Re: handling fallback content for still images

On Jul 8, 2007, at 8:35 PM, scott lewis wrote:

> On 8 Jul 2007, at 1523, Thomas Broyer wrote:
>> 2007/7/7, scott lewis:
>>>>  There is certainly an issue that our recommendations should  
>>>> deal with.
>>>>  In other words when serializing as XML, should a translating UA  
>>>> include
>>>>  explicit <tbody> elements when serializing to XMl? There may  
>>>> problems
>>>>  with doing so, but there will also be problems with not doing  
>>>> so. For
>>>>  example, a user may wonder why the CSS stopped working simply from
>>>>  saving to a different serialization.
>>> How would the CSS break? CSS rules are applied against the DOM and
>>> the <tbody> will always be represented in the DOM. (If the  
>>> element is
>>> not present in a serialized document it is inserted into the DOM by
>>> the UA.)
>> No it won't, in the case of application/xhtml+xml.
> Some UAs do even today. In quick testing, serving an XHTML1 Strict  
> document[1] with an application/xhtml+xml doctype resulted in:
>  - Safari 3 beta inserting the <tbody>
>  - Opera 9.21 not inserting the <tbody>
>  - Firefox and refusing to render the document
>  - IE 7.0.5730.11 rendering the document as if the <tbody> were  
> inserted (I didn't check the DOM for it's presence)
> In a nutshell, current handling is wildly inconsistent.

I think you have some errors in your test. Firefox on Mac OS  
X rendered the document for me just fine. IE should only render the  
DOM tree for this document It doesn't have the CSs capabilities to  
treat tree of elements as a table (and of course no XHTML handling).  
To my surprise, II also found Safari 3 to be inserting the tbody. My  
guess is that WebKit for Safari 2 would not do this with XHTML.

So wildly inconsistent is overstating it a bit.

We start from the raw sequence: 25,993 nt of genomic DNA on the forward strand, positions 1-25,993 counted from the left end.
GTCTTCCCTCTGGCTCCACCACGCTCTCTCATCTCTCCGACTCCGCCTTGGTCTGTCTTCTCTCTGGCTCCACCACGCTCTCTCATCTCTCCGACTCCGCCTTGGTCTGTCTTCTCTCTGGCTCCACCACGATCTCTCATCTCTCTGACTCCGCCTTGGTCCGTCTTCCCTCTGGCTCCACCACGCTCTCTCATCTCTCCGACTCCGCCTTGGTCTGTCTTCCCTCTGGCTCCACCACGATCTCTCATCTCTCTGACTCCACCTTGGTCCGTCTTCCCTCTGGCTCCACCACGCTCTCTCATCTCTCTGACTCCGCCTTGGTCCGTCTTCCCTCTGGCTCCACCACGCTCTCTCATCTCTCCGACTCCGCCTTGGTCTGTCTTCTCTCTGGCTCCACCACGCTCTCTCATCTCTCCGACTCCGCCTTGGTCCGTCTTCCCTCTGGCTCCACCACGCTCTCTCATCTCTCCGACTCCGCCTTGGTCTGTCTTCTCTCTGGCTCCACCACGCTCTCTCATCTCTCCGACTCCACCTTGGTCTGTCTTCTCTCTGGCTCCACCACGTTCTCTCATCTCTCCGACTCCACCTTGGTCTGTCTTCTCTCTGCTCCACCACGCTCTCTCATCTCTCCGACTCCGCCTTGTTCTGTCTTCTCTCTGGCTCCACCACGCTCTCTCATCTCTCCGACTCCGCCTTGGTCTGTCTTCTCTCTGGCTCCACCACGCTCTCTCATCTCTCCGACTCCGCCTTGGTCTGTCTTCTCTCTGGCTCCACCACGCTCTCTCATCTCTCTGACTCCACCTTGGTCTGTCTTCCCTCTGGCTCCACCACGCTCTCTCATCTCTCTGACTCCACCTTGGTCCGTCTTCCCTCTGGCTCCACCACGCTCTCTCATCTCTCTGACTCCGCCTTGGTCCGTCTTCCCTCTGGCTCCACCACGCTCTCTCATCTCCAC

Safari 3 beta is inserting a tobdy
 The others are not
 (IE can't handle XHTML at all and its CSS handling is not capable  
of handling arbitrary XML elements as a table)

>> The relationship between XML and the XML Infoset is clearly defined;
>> as is the relationship between the XML Infoset and the DOM.
>> There's no reason an XML parser would insert an element in a document
>> if it's not present in its XML serialization.
> There's the problem: we're talking past each other. I'm talking  
> about the behaviour of an HTML5 parser, you're discussing XML  
> parsers. :)

Are you suggesting that an HTML5 XML parser behave differently than a  
standard XML parser? For example, we could follow the WebKit example  
and recommend HTML5 processors inser tbody for either serialization?  
This could also be applied to colgroup/col and body and head as well.  
I could imagine this being something controversial, but it has some  
merit. I don't think this is in the  current draft however. You would  
be proposing this for the first time here (as far as I can tell).

BTW, I feel like we should expect the same for XHTML processing of  
named character references. In other words inserting &delta; into an  
XHTML document should not lead to a fatal error (as it has sometimes  
been interpreted by UA implementations).

>> If you have <table><tr><td>cell</td></tr></table> in an XHTML  
>> document
>> (XHTML 1.0 or 1.1, or the XML serialization of HTML 5), the DOM won't
>> contain a <tbody> but <tr> will actually be a direct-child element of
>> <table>, so any CSS selector using tbody won't match.
>> If you insert the same snippet in an HTML document, a <tbody> will be
>> inserted, because that's how the relationship between the
>> serialization and the infoset/DOM is defined (there's always a  
>> <tbody>
>> and in some cases its start and end tags can be omitted, so it  
>> doesn't
>> appear at all in the serialization); so the CSS selector "table > tr"
>> won't ever match any <tr> element.
> If one has a strict XML parser that needs to process HTML  
> documents, the simplest solution would seem to be to place the  
> equivalent of Tidy in front of it to transform the HTML into the  
> particular flavour of HTML5/xml the parser wants. Which would have  
> the advantage of letting the application consume *any* HTML  
> document, not just strictly conforming XHTML1 and HTML5/xml.
> Considering the wildly inconsistent current handling I'm not sure  
> that the current HTML5/xml serialization could be reasonably  
> defined as compatible *or* incompatible.

This Safari beta handling is fairly new. Without that change (and it  
is still a beta only a few weeks old) there are no inconsistencies.

There is an issue that needs to be dealt with here, and I don't think  
it's already handled adequately in the  current draft. How should  
HTML5 processors handle implied elements when deserialziaing HTML5/ 
XML? Related to that is the question of how conversion UAs should  
perform conversions, in either direction, between HTML5 classic  
serialization and the HTML5 xml serialization

Take care,

Received on Monday, 9 July 2007 02:52:58 UTC